Del Toro is an ardent proponent of bringing Hollywood “tent pole” productions to the city – so much so that the Globe and Mail has called him a “key driver” of the Canadian film industry.
A City Rooted in Cinema
Every fall, hundreds of thousands of film lovers and industry insiders flock to the Toronto International Film Festival (TIFF), without a doubt one of the most prestigious film festivals in the world. The 10-day extravaganza features hundreds of works by established and emerging filmmakers, all contending for awards and buzz in the runup to the spring Oscars.
TIFF owes its insane popularity to the vast and varied selection of films on tap. Movie-goers can choose from big-budget films by top-name directors, indies, art-house films, “genre” films like thrillers and horror stories, shorts, documentaries, experimental works, classic films, and more. Plus, who can resist a star-studded red carpet?
It all sets the stage for a culture that fuels Toronto’s vibrant and growing creative community. On any given day, Indeed.com shows 200 or more industry-related job openings in and around the city, from cinematographer and video game producer to craft services coordinator. And aspiring animators, SFX makers, sound engineers, and other industry hopefuls have their pick of universities and colleges with hands-on training programs all over town.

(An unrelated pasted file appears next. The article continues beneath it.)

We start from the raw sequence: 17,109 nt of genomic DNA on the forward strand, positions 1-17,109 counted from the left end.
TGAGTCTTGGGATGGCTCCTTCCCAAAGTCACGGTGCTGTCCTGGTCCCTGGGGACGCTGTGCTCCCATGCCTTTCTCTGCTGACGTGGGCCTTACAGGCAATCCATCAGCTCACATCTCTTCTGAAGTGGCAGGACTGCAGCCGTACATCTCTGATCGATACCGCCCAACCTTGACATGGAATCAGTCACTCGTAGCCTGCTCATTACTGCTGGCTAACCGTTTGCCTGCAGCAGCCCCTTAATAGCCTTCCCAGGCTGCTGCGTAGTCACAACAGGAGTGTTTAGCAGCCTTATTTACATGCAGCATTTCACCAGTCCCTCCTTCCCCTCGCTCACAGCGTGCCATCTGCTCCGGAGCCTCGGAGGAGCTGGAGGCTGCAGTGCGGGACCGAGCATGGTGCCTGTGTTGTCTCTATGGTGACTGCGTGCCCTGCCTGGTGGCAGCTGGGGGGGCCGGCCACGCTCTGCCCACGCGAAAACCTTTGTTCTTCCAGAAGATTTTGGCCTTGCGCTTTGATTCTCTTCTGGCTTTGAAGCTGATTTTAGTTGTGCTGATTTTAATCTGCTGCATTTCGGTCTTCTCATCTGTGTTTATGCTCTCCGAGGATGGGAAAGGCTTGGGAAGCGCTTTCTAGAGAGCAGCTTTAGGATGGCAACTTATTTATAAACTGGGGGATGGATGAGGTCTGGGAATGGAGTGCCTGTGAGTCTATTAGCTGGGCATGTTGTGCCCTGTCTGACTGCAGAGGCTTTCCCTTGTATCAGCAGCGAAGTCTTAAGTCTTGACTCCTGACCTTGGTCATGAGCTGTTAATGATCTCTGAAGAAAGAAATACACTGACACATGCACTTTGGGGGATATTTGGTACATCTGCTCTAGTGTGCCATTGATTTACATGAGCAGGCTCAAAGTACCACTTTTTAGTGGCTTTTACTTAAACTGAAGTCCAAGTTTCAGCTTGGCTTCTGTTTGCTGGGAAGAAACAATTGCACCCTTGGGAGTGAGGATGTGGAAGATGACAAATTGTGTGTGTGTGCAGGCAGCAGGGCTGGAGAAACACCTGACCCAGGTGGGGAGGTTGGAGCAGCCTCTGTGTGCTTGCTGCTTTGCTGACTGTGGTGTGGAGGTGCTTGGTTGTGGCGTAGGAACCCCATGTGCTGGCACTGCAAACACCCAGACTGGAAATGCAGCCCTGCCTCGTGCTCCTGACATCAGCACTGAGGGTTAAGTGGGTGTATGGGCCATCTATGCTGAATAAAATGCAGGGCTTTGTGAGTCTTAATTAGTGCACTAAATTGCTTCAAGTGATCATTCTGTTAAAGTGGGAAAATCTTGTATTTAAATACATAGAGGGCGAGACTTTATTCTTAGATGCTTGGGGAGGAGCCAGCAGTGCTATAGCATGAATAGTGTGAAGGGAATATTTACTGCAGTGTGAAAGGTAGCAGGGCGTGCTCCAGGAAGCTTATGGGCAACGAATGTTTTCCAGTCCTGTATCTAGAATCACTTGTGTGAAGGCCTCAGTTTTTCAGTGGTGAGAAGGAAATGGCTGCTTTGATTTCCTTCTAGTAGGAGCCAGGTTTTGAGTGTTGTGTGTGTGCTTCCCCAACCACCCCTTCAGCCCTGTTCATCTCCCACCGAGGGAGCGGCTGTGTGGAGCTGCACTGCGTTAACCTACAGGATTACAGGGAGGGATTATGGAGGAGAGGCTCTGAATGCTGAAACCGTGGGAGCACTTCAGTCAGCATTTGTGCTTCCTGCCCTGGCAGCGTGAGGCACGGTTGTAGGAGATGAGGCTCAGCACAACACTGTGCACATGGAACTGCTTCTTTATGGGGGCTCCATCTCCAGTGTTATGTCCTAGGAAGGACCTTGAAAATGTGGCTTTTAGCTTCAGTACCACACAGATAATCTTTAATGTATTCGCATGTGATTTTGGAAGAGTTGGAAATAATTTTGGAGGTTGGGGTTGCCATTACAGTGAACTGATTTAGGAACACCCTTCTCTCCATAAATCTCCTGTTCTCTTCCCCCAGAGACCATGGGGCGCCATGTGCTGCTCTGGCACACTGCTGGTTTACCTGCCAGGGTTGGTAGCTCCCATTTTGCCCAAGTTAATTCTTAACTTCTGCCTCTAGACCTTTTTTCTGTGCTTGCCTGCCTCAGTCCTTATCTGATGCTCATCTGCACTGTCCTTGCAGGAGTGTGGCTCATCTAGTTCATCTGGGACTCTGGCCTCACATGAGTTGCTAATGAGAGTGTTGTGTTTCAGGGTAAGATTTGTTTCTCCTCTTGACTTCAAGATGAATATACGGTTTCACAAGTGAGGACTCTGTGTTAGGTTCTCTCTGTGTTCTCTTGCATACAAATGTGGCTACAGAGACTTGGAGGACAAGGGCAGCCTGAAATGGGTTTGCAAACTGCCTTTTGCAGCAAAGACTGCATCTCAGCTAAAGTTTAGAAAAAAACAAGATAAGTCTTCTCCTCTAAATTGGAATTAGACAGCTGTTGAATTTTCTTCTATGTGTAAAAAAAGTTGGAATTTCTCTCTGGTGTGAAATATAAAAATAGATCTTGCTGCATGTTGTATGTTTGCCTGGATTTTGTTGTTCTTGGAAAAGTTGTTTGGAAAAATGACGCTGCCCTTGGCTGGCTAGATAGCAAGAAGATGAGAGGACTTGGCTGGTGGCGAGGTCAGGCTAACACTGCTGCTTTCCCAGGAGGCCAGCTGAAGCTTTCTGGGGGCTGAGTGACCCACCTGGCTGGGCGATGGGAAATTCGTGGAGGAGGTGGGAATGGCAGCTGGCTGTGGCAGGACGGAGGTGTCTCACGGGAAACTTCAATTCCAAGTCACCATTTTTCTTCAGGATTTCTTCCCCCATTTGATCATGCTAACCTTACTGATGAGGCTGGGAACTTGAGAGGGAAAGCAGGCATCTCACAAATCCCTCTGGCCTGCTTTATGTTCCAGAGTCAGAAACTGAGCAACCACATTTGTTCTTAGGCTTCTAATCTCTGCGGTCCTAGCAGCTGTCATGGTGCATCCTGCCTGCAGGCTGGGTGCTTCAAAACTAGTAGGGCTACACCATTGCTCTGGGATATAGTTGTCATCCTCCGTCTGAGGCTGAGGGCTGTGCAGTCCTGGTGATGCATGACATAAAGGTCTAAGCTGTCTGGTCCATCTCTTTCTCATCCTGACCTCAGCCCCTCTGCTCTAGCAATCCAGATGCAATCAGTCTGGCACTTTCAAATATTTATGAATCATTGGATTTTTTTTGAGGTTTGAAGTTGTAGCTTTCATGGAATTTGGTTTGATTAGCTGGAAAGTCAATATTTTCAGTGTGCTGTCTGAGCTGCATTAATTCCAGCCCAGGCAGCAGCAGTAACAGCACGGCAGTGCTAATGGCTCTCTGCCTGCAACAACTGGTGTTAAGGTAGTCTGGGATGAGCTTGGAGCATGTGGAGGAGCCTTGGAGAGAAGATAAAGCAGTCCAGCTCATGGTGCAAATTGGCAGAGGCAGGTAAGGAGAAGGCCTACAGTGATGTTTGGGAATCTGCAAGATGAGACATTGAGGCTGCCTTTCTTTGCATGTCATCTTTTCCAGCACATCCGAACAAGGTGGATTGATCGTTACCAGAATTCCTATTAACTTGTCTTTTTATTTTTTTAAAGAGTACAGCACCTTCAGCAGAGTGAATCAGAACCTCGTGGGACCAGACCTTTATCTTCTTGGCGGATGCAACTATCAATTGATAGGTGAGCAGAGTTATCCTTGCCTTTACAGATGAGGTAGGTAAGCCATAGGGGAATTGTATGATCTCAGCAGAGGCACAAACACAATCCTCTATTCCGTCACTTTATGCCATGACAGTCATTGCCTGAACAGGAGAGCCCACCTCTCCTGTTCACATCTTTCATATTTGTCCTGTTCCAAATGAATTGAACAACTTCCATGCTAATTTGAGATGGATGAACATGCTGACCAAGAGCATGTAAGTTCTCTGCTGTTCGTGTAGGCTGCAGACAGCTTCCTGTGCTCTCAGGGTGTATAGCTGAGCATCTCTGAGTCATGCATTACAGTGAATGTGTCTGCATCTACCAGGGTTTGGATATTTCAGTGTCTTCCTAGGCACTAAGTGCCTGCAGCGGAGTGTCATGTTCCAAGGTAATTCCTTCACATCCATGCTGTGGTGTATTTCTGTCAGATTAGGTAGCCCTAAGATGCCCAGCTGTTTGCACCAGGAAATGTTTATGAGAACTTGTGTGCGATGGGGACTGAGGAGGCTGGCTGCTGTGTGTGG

So the next time your favorite Baltimore pub or Chicago wedding hall shows up on the screen, don’t forget – it’s quite possible you’re actually looking at these landmarks in their home away from home in Hollywood North.
10 Films You Didn’t Know Were Made In Toronto:
- American Psycho (2000)
- Chicago (2002)
- Good Will Hunting (1997)
- Hairspray (2007)
- Mean Girls (2004)
- My Big Fat Greek Wedding (2002)
- RoboCop (2014)
- The Incredible Hulk (2008)
- The Time Traveller’s Wife (2009)
- X-Men (2000)
10 Toronto-made Series for the Small Screen that Take Place Everywhere But Toronto:
- A Handmaid’s Tale (2017)
- Beauty and the Beast (2012)
- the Degrassi franchise (1979-2015)
- Fraggle Rock (1983-1987)
- Goosebumps (1995-1998)
- Hannibal (2013-2015)
- Orphan Black (2013-2017)
- Pacific Rim (2013)
- Rookie Blue (2010-2015)
- Star Trek: Discovery (2017)